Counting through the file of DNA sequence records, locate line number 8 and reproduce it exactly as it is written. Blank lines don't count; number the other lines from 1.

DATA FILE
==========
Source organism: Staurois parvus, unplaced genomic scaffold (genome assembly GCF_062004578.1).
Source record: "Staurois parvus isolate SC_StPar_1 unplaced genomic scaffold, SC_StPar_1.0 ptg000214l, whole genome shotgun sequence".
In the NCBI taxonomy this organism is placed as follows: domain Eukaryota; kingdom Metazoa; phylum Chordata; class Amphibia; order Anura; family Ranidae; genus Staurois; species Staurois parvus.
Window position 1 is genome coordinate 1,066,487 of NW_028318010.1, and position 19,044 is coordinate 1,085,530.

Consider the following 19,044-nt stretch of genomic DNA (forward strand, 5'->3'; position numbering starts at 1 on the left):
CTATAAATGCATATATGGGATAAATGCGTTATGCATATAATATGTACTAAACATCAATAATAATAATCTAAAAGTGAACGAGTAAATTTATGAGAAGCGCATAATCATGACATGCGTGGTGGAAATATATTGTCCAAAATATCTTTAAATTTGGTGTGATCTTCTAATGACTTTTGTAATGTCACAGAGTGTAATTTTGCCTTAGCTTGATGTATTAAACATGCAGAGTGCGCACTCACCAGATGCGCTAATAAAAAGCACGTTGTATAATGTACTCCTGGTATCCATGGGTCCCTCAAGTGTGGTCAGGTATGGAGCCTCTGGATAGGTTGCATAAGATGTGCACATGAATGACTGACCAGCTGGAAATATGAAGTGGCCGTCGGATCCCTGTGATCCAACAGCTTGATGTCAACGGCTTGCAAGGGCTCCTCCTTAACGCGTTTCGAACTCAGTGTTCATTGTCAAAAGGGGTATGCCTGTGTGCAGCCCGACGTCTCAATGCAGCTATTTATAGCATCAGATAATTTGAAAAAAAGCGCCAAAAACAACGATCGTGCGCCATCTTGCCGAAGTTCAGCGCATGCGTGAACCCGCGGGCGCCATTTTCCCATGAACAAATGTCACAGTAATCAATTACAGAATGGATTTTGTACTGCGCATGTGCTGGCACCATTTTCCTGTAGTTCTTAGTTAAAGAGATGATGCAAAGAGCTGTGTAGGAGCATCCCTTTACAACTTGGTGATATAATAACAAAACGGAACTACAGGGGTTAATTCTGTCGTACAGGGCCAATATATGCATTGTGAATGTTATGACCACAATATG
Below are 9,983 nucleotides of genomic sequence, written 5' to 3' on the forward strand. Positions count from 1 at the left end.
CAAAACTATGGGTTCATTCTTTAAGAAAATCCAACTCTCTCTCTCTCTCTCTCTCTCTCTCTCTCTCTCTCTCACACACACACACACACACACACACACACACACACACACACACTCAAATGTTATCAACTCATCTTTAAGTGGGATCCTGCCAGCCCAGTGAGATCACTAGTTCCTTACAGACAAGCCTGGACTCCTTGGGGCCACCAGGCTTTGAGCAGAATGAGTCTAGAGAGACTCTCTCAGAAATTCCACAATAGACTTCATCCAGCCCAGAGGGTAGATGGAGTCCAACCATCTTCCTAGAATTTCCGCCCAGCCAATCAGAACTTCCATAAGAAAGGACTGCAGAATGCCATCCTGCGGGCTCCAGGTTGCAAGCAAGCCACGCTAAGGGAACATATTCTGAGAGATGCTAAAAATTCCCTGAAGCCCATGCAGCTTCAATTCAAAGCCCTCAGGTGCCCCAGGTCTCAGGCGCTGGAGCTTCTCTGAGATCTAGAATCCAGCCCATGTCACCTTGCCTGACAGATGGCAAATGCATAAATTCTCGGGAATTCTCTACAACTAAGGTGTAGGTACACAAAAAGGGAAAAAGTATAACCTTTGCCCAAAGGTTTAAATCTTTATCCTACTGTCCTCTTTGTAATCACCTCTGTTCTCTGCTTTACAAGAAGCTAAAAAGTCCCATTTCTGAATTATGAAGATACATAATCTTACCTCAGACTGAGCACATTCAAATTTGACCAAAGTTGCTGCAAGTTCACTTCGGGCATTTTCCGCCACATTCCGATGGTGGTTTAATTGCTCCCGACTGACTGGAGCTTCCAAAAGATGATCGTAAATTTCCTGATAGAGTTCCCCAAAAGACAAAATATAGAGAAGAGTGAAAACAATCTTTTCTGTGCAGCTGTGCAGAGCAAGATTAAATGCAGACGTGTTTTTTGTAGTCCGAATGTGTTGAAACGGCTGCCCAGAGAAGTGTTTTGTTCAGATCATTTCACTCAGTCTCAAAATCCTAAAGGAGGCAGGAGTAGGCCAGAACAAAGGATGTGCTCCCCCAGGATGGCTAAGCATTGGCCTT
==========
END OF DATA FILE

CAAAACTATGGGTTCATTCTTTAAGAAAATCCAACTCTCTCTCTCTCTCTCTCTCTCTCTCTCTCTCTCTCTCACACACACACACACACACACACACACACACACACACACACACTCAAATGTTATCAACTCATCTTTAAGTGGGATCCTGCCAGCCCAGTGAGATCACTAGTTCCTTACAGACAAGCCTGGACTCCTTGGGGCCACCAGGCTTTGAGCAGAATGAGTCTAGAGAGACTCTCTCAGAAATTCCACAATAGACTTCATCCAGCCCAGAGGGTAGATGGAGTCCAACCATCTTCCTAGAATTTCCGCCCAGCCAATCAGAACTTCCATAAGAAAGGACTGCAGAATGCCATCCTGCGGGCTCCAGGTTGCAAGCAAGCCACGCTAAGGGAACATATTCTGAGAGATGCTAAAAATTCCCTGAAGCCCATGCAGCTTCAATTCAAAGCCCTCAGGTGCCCCAGGTCTCAGGCGCTGGAGCTTCTCTGAGATCTAGAATCCAGCCCATGTCACCTTGCCTGACAGATGGCAAATGCATAAATTCTCGGGAATTCTCTACAACTAAGGTGTAGGTACACAAAAAGGGAAAAAGTATAACCTTTGCCCAAAGGTTTAAATCTTTATCCTACTGTCCTCTTTGTAATCACCTCTGTTCTCTGCTTTACAAGAAGCTAAAAAGTCCCATTTCTGAATTATGAAGATACATAATCTTACCTCAGACTGAGCACATTCAAATTTGACCAAAGTTGCTGCAAGTTCACTTCGGGCATTTTCCGCCACATTCCGATGGTGGTTTAATTGCTCCCGACTGACTGGAGCTTCCAAAAGATGATCGTAAATTTCCTGATAGAGTTCCCCAAAAGACAAAATATAGAGAAGAGTGAAAACAATCTTTTCTGTGCAGCTGTGCAGAGCAAGATTAAATGCAGACGTGTTTTTTGTAGTCCGAATGTGTTGAAACGGCTGCCCAGAGAAGTGTTTTGTTCAGATCATTTCACTCAGTCTCAAAATCCTAAAGGAGGCAGGAGTAGGCCAGAACAAAGGATGTGCTCCCCCAGGATGGCTAAGCATTGGCCTT